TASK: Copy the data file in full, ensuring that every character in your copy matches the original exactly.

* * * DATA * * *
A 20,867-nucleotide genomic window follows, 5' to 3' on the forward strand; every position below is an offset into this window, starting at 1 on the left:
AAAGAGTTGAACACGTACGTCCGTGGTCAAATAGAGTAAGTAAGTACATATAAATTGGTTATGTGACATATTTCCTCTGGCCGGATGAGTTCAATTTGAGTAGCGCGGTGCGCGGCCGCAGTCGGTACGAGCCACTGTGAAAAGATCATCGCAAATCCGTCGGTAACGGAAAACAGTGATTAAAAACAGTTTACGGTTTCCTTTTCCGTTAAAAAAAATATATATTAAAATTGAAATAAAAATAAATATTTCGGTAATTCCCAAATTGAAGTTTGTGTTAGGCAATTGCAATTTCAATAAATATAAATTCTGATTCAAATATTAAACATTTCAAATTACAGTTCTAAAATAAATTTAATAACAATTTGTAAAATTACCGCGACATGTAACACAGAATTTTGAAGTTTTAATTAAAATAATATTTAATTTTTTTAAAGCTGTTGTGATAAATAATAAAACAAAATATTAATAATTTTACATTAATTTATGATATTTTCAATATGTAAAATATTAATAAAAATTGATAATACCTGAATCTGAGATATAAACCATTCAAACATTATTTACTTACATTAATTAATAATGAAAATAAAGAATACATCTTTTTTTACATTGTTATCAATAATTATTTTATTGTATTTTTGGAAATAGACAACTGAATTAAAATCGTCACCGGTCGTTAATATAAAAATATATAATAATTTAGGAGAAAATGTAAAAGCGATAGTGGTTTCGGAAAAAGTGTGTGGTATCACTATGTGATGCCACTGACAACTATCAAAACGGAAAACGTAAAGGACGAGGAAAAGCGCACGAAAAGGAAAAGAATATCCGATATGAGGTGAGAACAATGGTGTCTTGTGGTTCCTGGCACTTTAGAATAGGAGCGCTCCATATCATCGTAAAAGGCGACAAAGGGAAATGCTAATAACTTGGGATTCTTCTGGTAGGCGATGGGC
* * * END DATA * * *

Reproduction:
A 20,867-nucleotide genomic window follows, 5' to 3' on the forward strand; every position below is an offset into this window, starting at 1 on the left:
AAAGAGTTGAACACGTACGTCCGTGGTCAAATAGAGTAAGTAAGTACATATAAATTGGTTATGTGACATATTTCCTCTGGCCGGATGAGTTCAATTTGAGTAGCGCGGTGCGCGGCCGCAGTCGGTACGAGCCACTGTGAAAAGATCATCGCAAATCCGTCGGTAACGGAAAACAGTGATTAAAAACAGTTTACGGTTTCCTTTTCCGTTAAAAAAAATATATATTAAAATTGAAATAAAAATAAATATTTCGGTAATTCCCAAATTGAAGTTTGTGTTAGGCAATTGCAATTTCAATAAATATAAATTCTGATTCAAATATTAAACATTTCAAATTACAGTTCTAAAATAAATTTAATAACAATTTGTAAAATTACCGCGACATGTAACACAGAATTTTGAAGTTTTAATTAAAATAATATTTAATTTTTTTAAAGCTGTTGTGATAAATAATAAAACAAAATATTAATAATTTTACATTAATTTATGATATTTTCAATATGTAAAATATTAATAAAAATTGATAATACCTGAATCTGAGATATAAACCATTCAAACATTATTTACTTACATTAATTAATAATGAAAATAAAGAATACATCTTTTTTTACATTGTTATCAATAATTATTTTATTGTATTTTTGGAAATAGACAACTGAATTAAAATCGTCACCGGTCGTTAATATAAAAATATATAATAATTTAGGAGAAAATGTAAAAGCGATAGTGGTTTCGGAAAAAGTGTGTGGTATCACTATGTGATGCCACTGACAACTATCAAAACGGAAAACGTAAAGGACGAGGAAAAGCGCACGAAAAGGAAAAGAATATCCGATATGAGGTGAGAACAATGGTGTCTTGTGGTTCCTGGCACTTTAGAATAGGAGCGCTCCATATCATCGTAAAAGGCGACAAAGGGAAATGCTAATAACTTGGGATTCTTCTGGTAGGCGATGGGC